Definition of virtue in English:

virtue

Syllabification: vir·tue
Pronunciation: /ˈvərCHo͞o
 
/

noun

1Behavior showing high moral standards: paragons of virtue
More example sentences
  • He notes that vice is punished and virtue rewarded in most of the director's many babelicious films.
  • There is no vice and virtue, no moral framework to locate the individual within the cosmic infinity of the universe.
  • Some hold that what makes any person fundamentally deserving of good or bad fortune is her level of virtue or moral merit.
Synonyms
1.1A quality considered morally good or desirable in a person: patience is a virtue
More example sentences
  • This is not a morality based on obedience as a primary virtue, but rather a moral law about how to govern ourselves recognising that we are social individuals.
  • For virtue ethics, the problem concerns the question of which character traits are the virtues.
  • It emphasizes that patience really is a virtue worth cultivating.
Synonyms
strong point, good point, good quality, asset, forte, attribute, strength, talent, feature
1.2A good or useful quality of a thing: Mike was extolling the virtues of the car there’s no virtue in suffering in silence
More example sentences
  • That sparked the Herald writer to extol the virtues of the car.
  • For many years now my bargain-hungry brethren have been extolling the virtues of car boot sales.
  • The priest was summoned to give Paddy a dressing down about some mischief he had been getting into and to extol the virtues and benefits of living a good life.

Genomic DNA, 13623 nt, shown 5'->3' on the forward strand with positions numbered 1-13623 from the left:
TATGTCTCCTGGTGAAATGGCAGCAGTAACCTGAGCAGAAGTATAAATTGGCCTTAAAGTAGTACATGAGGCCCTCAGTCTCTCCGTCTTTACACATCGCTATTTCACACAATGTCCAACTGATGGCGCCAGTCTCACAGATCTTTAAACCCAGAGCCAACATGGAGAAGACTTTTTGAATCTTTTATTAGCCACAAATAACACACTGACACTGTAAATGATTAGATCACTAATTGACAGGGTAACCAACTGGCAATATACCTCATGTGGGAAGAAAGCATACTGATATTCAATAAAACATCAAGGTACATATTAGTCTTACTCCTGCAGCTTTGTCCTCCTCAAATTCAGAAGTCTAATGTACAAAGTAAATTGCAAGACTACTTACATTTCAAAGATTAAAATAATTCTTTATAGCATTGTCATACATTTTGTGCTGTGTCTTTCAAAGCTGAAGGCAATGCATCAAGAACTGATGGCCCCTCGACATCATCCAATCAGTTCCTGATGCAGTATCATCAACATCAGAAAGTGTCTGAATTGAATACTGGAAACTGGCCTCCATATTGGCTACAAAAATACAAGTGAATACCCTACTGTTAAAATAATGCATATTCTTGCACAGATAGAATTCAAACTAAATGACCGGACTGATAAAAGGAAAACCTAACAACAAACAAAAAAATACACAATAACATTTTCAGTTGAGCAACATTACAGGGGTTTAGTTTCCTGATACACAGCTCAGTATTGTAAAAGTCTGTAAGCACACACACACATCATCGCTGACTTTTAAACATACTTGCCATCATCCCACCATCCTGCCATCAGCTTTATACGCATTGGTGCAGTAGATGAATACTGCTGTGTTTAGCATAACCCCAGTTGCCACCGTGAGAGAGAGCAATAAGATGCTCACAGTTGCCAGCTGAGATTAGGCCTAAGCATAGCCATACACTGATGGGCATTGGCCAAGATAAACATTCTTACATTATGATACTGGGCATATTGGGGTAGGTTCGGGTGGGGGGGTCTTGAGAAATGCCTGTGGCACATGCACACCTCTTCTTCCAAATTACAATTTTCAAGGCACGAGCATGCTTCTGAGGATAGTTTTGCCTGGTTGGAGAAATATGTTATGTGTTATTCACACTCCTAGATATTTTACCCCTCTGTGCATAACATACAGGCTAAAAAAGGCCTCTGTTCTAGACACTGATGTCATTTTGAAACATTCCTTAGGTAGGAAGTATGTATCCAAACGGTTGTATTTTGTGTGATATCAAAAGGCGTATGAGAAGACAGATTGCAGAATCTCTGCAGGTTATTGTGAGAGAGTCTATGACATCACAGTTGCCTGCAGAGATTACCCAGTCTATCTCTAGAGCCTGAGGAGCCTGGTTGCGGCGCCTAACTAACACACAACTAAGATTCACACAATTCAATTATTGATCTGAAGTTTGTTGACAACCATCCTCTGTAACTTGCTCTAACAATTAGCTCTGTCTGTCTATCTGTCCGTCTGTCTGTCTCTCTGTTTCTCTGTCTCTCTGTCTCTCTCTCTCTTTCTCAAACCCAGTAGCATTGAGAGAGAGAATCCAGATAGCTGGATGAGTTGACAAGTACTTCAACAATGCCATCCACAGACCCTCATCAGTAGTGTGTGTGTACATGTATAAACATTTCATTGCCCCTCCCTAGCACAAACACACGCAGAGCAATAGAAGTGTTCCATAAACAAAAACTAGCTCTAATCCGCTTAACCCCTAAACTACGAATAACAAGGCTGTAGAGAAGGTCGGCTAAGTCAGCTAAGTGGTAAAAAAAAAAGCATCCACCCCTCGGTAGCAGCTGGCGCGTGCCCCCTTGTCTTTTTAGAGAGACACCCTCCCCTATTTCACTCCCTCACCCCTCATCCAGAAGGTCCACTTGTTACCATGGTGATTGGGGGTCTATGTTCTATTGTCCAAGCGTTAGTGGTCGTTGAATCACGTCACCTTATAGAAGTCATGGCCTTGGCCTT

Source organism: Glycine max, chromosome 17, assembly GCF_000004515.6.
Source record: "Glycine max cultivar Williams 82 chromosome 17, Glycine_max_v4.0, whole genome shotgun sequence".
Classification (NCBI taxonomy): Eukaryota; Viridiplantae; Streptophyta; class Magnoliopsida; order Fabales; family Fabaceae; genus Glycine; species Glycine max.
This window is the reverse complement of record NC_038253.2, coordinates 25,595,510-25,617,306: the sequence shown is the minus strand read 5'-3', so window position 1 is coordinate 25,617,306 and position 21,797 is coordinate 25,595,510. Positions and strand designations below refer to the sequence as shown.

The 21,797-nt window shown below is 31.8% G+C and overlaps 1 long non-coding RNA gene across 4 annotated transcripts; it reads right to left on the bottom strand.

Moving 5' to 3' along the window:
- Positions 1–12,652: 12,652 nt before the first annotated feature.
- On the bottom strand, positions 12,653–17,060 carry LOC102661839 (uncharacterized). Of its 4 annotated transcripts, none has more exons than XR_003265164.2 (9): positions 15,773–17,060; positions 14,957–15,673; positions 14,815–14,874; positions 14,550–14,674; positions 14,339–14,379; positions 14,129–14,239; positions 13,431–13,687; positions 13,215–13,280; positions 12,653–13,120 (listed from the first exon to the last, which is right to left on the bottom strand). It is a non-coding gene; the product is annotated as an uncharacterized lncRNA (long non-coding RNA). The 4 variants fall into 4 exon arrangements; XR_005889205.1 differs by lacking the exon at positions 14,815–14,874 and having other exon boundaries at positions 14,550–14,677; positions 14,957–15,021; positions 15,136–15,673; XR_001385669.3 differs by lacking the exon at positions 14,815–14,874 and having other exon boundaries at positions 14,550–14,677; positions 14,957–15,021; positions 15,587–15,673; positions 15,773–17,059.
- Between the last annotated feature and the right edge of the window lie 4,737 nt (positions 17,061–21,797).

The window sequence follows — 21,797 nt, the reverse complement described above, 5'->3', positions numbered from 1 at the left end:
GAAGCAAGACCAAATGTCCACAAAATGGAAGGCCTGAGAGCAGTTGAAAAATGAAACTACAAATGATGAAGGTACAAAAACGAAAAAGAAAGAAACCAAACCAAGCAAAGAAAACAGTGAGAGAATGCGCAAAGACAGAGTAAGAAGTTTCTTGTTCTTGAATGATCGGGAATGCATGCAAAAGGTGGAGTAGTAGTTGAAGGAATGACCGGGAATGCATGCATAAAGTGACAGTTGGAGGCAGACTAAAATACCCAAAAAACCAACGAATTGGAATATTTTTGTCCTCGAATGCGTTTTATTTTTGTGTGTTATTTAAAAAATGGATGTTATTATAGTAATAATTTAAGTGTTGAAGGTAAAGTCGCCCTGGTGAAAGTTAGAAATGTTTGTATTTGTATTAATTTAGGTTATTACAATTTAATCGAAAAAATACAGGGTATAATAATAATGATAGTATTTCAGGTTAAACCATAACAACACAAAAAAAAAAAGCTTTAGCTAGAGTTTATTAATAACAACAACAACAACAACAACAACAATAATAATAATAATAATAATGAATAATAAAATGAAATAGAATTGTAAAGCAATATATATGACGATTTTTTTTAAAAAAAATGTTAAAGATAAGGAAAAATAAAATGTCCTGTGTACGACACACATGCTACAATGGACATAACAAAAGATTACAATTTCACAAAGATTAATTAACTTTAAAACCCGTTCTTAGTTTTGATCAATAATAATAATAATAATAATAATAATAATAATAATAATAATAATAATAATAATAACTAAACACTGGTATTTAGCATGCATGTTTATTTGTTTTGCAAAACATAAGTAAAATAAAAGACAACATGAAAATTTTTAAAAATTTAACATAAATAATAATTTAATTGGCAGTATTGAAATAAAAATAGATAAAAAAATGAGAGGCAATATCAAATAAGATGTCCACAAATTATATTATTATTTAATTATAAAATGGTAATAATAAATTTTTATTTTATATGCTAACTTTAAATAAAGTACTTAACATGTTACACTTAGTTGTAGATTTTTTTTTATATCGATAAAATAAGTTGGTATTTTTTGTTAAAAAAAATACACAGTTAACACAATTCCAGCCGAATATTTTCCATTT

Synonyms
merit, advantage, benefit, usefulness, strength, efficacy, plus, point
1.3 archaic Virginity or chastity, especially of a woman.
2 (virtues) (In traditional Christian angelology) the seventh highest order of the ninefold celestial hierarchy.
More example sentences
  • It is said that 2 virtues midwived for Eve as she gave birth to Cain.

Origin

Middle English: from Old French vertu, from Latin virtus 'valor, merit, moral perfection', from vir 'man'.

Phrases

by (or in) virtue of

Because or as a result of.
More example sentences
  • If they are killed, they are at any rate killed in virtue of what they are doing.
  • We felt kinda out of place here by virtue of not wearing polished shoes, smart pants and a designer shirt.
  • The 64 runs that took him to 103 came by virtue of 14 fours and a six and a six and two singles.
Synonyms
because of, on account of, by dint of, by means of, by way of, via, through, as a result of, as a consequence of, on the strength of, owing to, thanks to, due to, by reason of

make a virtue of

Derive benefit or advantage from submitting to (an unwelcome obligation or unavoidable circumstance).
More example sentences
  • I know it's all just ‘a conspiracy of cartographers’ but why make a virtue of furiously stating the obvious?
  • I'm almost making a virtue of the fact I am a simple person, although at the same time I have a yacht and a convertible Mercedes.
  • ‘Therapy breeds mistrust, treating private life and relationships between people with suspicion, and making a virtue of estrangement’.

Derivatives

virtueless

adjective
More example sentences
  • Unfortunate and virtueless people are unable to hear even the name of the Three Treasures, let alone take refuge in them.
  • The power of the heart, already grown virtueless and thin, distills poisonous clammy vapours which emerge from the head.
  • The architecture of Palladio is wholly virtueless and despicable.

More definitions of virtue

Definition of virtue in:

Get more from Oxford Dictionaries

Subscribe to remove adverts and access premium resources

Word of the day semblance
Pronunciation: ˈsɛmbləns
noun
the outward appearance or apparent form of something…